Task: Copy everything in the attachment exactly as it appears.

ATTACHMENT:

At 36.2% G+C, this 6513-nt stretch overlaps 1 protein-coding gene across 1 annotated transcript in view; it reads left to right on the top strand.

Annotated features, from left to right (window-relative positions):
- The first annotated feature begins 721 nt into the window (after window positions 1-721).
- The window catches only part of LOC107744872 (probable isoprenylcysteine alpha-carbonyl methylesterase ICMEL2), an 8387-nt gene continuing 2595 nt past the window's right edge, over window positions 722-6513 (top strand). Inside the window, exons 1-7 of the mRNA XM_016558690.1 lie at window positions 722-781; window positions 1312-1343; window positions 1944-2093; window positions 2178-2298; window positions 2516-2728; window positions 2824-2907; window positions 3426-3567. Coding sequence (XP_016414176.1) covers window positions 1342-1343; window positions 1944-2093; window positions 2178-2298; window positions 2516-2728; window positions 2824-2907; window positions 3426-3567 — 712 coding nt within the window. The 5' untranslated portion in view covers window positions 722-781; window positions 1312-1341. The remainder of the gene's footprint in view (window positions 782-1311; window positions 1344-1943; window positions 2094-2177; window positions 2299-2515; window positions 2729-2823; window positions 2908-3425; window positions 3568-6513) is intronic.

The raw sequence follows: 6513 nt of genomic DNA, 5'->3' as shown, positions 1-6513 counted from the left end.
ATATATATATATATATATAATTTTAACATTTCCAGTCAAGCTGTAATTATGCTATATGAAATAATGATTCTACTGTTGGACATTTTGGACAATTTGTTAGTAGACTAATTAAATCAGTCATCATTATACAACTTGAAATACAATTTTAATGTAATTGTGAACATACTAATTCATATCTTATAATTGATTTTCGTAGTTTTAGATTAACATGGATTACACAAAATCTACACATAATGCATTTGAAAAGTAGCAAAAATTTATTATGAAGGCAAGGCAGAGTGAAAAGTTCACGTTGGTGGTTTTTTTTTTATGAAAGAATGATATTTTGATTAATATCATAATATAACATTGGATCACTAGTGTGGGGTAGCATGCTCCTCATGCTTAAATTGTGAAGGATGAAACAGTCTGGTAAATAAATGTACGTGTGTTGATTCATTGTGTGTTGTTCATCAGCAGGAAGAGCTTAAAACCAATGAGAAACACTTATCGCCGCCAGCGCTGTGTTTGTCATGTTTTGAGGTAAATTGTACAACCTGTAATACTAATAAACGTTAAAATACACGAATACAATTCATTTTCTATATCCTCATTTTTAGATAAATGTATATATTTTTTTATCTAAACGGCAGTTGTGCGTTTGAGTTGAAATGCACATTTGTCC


At 36.2% G+C, this 6513-nt stretch overlaps 1 protein-coding gene across 1 annotated transcript in view; it reads left to right on the top strand.

Annotated features, from left to right (window-relative positions):
- The first annotated feature begins 721 nt into the window (after window positions 1-721).
- The window catches only part of LOC107744872 (probable isoprenylcysteine alpha-carbonyl methylesterase ICMEL2), an 8387-nt gene continuing 2595 nt past the window's right edge, over window positions 722-6513 (top strand). Inside the window, exons 1-7 of the mRNA XM_016558690.1 lie at window positions 722-781; window positions 1312-1343; window positions 1944-2093; window positions 2178-2298; window positions 2516-2728; window positions 2824-2907; window positions 3426-3567. Coding sequence (XP_016414176.1) covers window positions 1342-1343; window positions 1944-2093; window positions 2178-2298; window positions 2516-2728; window positions 2824-2907; window positions 3426-3567 — 712 coding nt within the window. The 5' untranslated portion in view covers window positions 722-781; window positions 1312-1341. The remainder of the gene's footprint in view (window positions 782-1311; window positions 1344-1943; window positions 2094-2177; window positions 2299-2515; window positions 2729-2823; window positions 2908-3425; window positions 3568-6513) is intronic.

The raw sequence follows: 6513 nt of genomic DNA, 5'->3' as shown, positions 1-6513 counted from the left end.
ATATATATATATATATATAATTTTAACATTTCCAGTCAAGCTGTAATTATGCTATATGAAATAATGATTCTACTGTTGGACATTTTGGACAATTTGTTAGTAGACTAATTAAATCAGTCATCATTATACAACTTGAAATACAATTTTAATGTAATTGTGAACATACTAATTCATATCTTATAATTGATTTTCGTAGTTTTAGATTAACATGGATTACACAAAATCTACACATAATGCATTTGAAAAGTAGCAAAAATTTATTATGAAGGCAAGGCAGAGTGAAAAGTTCACGTTGGTGGTTTTTTTTTTATGAAAGAATGATATTTTGATTAATATCATAATATAACATTGGATCACTAGTGTGGGGTAGCATGCTCCTCATGCTTAAATTGTGAAGGATGAAACAGTCTGGTAAATAAATGTACGTGTGTTGATTCATTGTGTGTTGTTCATCAGCAGGAAGAGCTTAAAACCAATGAGAAACACTTATCGCCGCCAGCGCTGTGTTTGTCATGTTTTGAGGTAAATTGTACAACCTGTAATACTAATAAACGTTAAAATACACGAATACAATTCATTTTCTATATCCTCATTTTTAGATAAATGTATATATTTTTTTATCTAAACGGCAGTTGTGCGTTTGAGTTGAAATGCACATTTGTCC